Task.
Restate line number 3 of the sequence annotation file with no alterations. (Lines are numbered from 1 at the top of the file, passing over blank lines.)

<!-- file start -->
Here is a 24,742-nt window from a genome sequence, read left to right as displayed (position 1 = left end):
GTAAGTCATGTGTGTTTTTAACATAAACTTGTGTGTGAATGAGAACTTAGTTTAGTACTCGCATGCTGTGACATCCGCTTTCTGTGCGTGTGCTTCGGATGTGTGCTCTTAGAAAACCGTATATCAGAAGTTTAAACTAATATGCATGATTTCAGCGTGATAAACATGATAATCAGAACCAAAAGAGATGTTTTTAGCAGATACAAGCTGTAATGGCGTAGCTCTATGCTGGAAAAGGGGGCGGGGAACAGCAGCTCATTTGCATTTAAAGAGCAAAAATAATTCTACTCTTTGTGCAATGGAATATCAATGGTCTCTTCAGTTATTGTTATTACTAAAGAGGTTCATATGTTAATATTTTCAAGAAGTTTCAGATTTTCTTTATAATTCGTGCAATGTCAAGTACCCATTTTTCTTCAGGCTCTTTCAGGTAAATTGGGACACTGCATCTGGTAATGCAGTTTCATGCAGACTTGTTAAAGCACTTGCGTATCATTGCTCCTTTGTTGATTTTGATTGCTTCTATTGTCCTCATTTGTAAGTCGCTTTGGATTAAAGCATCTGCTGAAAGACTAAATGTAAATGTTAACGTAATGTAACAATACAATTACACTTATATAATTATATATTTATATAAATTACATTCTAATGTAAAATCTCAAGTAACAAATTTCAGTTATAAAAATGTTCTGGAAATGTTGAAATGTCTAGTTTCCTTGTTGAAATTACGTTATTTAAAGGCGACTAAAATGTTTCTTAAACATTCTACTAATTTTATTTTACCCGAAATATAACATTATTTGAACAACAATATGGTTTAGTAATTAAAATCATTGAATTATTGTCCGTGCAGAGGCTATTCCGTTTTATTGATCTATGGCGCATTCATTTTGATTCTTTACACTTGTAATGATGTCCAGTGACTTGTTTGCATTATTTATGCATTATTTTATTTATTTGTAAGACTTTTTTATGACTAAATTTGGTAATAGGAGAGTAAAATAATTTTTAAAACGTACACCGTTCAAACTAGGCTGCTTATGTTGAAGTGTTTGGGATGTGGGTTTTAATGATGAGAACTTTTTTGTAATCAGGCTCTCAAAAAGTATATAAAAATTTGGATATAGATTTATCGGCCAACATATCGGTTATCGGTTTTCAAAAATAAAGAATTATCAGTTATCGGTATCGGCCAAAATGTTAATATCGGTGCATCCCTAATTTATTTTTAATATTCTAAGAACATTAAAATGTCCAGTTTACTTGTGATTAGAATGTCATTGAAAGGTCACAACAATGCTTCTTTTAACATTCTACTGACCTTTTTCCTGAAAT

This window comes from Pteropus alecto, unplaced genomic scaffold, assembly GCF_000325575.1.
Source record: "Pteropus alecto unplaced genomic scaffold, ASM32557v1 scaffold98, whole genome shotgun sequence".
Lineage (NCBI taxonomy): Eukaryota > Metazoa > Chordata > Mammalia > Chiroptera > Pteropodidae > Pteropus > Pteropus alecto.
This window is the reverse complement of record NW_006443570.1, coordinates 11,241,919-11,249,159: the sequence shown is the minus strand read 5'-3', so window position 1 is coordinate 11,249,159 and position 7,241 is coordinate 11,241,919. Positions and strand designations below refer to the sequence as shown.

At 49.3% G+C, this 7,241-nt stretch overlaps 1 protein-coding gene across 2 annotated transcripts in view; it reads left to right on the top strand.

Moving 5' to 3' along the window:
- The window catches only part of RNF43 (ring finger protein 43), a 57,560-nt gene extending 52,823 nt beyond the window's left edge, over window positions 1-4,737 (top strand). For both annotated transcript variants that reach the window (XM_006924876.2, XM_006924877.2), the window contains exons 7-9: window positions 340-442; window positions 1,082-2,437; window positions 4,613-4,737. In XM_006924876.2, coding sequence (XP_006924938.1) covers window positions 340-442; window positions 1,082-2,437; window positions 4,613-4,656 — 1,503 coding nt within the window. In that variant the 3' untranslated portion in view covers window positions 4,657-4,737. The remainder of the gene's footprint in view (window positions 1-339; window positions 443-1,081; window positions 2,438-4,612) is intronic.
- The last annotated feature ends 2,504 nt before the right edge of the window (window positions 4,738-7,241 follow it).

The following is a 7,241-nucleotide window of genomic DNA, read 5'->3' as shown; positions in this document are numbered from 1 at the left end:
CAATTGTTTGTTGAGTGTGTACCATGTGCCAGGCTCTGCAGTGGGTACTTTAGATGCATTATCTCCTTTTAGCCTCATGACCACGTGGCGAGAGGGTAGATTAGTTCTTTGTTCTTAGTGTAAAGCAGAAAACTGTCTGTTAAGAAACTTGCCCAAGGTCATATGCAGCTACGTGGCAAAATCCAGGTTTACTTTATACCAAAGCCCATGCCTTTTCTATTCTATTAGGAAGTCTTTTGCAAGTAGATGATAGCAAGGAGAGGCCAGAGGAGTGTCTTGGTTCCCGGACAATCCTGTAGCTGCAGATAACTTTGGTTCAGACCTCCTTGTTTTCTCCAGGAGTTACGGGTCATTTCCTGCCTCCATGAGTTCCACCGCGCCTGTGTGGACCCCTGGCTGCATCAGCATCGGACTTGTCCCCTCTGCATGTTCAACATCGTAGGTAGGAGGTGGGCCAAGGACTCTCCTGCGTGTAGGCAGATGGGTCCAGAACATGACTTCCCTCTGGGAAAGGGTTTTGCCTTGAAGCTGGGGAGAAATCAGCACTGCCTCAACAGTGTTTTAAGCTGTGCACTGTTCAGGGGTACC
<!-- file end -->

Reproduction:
This window comes from Pteropus alecto, unplaced genomic scaffold, assembly GCF_000325575.1.